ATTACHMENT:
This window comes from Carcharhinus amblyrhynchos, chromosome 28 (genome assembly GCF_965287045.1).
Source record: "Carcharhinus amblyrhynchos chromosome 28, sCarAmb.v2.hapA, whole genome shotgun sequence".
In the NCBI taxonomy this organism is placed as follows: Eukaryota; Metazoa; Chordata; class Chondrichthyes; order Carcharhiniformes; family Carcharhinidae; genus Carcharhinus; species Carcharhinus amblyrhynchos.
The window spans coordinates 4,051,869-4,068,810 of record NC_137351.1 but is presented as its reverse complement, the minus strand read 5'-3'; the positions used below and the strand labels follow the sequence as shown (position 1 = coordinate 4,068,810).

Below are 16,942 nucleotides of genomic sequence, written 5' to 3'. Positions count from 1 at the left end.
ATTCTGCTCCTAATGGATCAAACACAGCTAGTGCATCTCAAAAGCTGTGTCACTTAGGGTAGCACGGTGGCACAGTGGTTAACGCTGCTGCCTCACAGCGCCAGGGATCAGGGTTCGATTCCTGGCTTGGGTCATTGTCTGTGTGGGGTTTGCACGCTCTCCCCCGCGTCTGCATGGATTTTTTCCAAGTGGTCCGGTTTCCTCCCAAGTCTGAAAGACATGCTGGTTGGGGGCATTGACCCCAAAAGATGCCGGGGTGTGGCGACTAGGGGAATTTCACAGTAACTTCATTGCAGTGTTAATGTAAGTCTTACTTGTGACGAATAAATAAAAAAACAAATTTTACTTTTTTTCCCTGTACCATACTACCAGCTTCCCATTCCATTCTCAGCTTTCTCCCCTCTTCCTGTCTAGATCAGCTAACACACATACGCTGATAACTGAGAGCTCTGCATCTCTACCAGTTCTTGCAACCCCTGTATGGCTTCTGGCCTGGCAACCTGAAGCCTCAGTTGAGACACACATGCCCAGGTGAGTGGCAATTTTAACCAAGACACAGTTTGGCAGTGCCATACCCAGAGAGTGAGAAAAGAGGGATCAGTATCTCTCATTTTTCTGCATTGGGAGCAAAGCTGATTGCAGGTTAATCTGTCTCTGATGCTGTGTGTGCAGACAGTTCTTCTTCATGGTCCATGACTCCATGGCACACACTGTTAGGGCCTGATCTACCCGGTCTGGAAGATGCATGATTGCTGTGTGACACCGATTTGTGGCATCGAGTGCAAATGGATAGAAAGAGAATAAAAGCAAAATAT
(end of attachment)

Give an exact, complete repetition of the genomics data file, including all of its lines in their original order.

This window comes from Carcharhinus amblyrhynchos, chromosome 28 (genome assembly GCF_965287045.1).
Source record: "Carcharhinus amblyrhynchos chromosome 28, sCarAmb.v2.hapA, whole genome shotgun sequence".
In the NCBI taxonomy this organism is placed as follows: Eukaryota; Metazoa; Chordata; class Chondrichthyes; order Carcharhiniformes; family Carcharhinidae; genus Carcharhinus; species Carcharhinus amblyrhynchos.
The window spans coordinates 4,051,869-4,068,810 of record NC_137351.1 but is presented as its reverse complement, the minus strand read 5'-3'; the positions used below and the strand labels follow the sequence as shown (position 1 = coordinate 4,068,810).

Below are 16,942 nucleotides of genomic sequence, written 5' to 3'. Positions count from 1 at the left end.
ATTCTGCTCCTAATGGATCAAACACAGCTAGTGCATCTCAAAAGCTGTGTCACTTAGGGTAGCACGGTGGCACAGTGGTTAACGCTGCTGCCTCACAGCGCCAGGGATCAGGGTTCGATTCCTGGCTTGGGTCATTGTCTGTGTGGGGTTTGCACGCTCTCCCCCGCGTCTGCATGGATTTTTTCCAAGTGGTCCGGTTTCCTCCCAAGTCTGAAAGACATGCTGGTTGGGGGCATTGACCCCAAAAGATGCCGGGGTGTGGCGACTAGGGGAATTTCACAGTAACTTCATTGCAGTGTTAATGTAAGTCTTACTTGTGACGAATAAATAAAAAAACAAATTTTACTTTTTTTCCCTGTACCATACTACCAGCTTCCCATTCCATTCTCAGCTTTCTCCCCTCTTCCTGTCTAGATCAGCTAACACACATACGCTGATAACTGAGAGCTCTGCATCTCTACCAGTTCTTGCAACCCCTGTATGGCTTCTGGCCTGGCAACCTGAAGCCTCAGTTGAGACACACATGCCCAGGTGAGTGGCAATTTTAACCAAGACACAGTTTGGCAGTGCCATACCCAGAGAGTGAGAAAAGAGGGATCAGTATCTCTCATTTTTCTGCATTGGGAGCAAAGCTGATTGCAGGTTAATCTGTCTCTGATGCTGTGTGTGCAGACAGTTCTTCTTCATGGTCCATGACTCCATGGCACACACTGTTAGGGCCTGATCTACCCGGTCTGGAAGATGCATGATTGCTGTGTGACACCGATTTGTGGCATCGAGTGCAAATGGATAGAAAGAGAATAAAAGCAAAATAT